Digital Body Language
Digital written text surrounds our everyday life through various mediums such as chat messages, articles, and books etc. While text is being convenient for a myriad of task, it often doesn’t reveal a lot about the process of its creation. It also lacks a lot of visual information when compared to e.g voice and real face to face interaction. When communicating through text, we are left with only the words and the known context to make meaning.
This makes it harder to convey e.g emotions through text. Smileys, emoticons and memes can be seen as tools to help overcome this problem and add additional meaning to a message beyond the words. However, while the use of these tools is an active choice from the user, they can’t manifest the same kind of authentic information that gesture and body language can in a face-to-face conversation.
Digital Body Language is a text processor created to explore how digital text can visually convey more of the users personal writing style and emotional state, as a part of the static text. Inspired by gestures from face-to-face interaction, we have explored abstractions of typing gesture within digital text.
When the user writes a text inside DBL, information about the user’s writing style and flow is measured. In real-time this data is used to affect the user’s text output as a way to reveal information about the user’s writing process and make the user’s “gesture” present through the typography.
THE DBL EXPERIENCE
Digital Body Language was tested in the public areas of Malmo and exhibited as an installation at NordiCHI’18 in Oslo, where participants interacted with a conversational interface. They were asked intimate questions about their family, relationships, childhood memories and life regrets.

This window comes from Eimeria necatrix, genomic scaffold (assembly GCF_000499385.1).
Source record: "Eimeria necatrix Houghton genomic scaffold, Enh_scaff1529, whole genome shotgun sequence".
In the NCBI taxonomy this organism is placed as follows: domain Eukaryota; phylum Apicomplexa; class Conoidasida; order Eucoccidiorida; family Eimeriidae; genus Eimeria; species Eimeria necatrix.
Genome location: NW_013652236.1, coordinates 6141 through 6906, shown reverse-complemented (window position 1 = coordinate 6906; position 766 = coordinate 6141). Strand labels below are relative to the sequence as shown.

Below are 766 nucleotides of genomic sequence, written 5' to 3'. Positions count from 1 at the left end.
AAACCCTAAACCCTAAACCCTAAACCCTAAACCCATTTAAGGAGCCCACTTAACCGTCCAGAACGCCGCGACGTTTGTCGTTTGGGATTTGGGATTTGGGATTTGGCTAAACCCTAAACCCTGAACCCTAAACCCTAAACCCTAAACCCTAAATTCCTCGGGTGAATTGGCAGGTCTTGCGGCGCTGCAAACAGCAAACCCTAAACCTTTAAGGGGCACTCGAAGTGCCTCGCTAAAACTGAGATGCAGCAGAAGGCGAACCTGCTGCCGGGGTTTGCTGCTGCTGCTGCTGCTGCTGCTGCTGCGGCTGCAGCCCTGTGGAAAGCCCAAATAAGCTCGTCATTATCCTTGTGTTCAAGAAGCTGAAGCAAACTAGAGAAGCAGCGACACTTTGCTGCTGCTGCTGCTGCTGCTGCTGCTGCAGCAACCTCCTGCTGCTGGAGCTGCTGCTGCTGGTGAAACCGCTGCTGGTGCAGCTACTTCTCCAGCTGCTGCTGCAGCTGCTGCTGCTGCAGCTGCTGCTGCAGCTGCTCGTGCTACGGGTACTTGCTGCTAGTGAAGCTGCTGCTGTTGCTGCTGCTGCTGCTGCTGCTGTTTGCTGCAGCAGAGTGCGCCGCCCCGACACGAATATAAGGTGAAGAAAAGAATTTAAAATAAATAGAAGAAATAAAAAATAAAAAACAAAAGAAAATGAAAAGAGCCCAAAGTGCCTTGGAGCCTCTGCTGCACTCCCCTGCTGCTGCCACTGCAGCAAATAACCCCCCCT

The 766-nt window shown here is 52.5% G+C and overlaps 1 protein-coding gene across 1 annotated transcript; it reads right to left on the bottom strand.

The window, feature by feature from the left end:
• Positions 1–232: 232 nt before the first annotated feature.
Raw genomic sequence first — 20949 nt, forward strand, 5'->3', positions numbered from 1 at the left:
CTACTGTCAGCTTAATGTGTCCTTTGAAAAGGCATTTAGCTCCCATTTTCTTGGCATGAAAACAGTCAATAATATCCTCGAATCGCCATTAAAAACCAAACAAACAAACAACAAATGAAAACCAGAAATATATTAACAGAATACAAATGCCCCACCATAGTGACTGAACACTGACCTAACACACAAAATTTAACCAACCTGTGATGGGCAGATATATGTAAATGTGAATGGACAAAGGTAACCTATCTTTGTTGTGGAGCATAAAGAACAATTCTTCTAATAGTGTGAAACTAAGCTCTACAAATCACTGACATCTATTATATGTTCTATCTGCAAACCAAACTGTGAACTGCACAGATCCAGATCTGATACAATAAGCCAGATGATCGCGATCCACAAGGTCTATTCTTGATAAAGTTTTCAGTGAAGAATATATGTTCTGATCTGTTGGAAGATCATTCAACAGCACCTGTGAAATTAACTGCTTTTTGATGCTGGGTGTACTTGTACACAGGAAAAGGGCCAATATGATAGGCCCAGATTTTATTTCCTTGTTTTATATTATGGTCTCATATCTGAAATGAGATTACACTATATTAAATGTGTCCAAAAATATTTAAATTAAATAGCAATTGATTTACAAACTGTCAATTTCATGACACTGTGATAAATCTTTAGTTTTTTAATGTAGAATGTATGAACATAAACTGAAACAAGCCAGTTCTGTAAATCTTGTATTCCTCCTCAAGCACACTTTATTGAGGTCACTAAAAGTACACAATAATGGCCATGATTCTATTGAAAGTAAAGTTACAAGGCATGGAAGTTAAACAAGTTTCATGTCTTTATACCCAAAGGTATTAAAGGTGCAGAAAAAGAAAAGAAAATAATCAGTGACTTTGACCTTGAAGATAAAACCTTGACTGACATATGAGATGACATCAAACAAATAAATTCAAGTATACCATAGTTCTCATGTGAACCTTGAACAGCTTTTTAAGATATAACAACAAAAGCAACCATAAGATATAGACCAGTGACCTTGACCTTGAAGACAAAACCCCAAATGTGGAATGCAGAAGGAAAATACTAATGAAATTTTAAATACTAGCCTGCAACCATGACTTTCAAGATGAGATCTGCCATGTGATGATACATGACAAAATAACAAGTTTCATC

Their rendered emotional responses revealed their hesitations, breaks, regrets and typing habits. The responses, printed and exhibited together, not only trigger surprise, interest and amusement, but also highlight the shared aspects of human experience.
How long pauses does the user have between two words. Visual this creates a bigger space between the words controlled by the length of the pause in time intervals between 0,5 – 2 seconds. This effect was interpreted by us as way to show how confident a user is about what to write, or whenever the user needs time to reflect upon how to continue the message.
How long pauses does the user have inside an unfinished word. While the word is being written, this pause determines the color of the word in gray-scale, where total black is a pause of 2 seconds or longer. This is a way to show if the user was reflecting on the use of the current word – by making it visual stronger.
How fast is the user writing a word. This rule affects the tracking of the word, being the distance between each letter. The faster the word is typed, the tighter the tracking is. This is a way for us to show the user’s tempo and intensity.
How many words is the user deleting. The amount of words the user deletes in a row, determines the size of the next word being typed. The more words deleted, the bigger font size is applied. This effect can be seen as a way to visualize words which have been replacing one or more words. It’s Interpreted by us as a sign of an errors you wouldn’t have been able to take back unnoticed if it was a face-to-face conversation.
This Project was created in collaboration with
Bianca Di Giovanni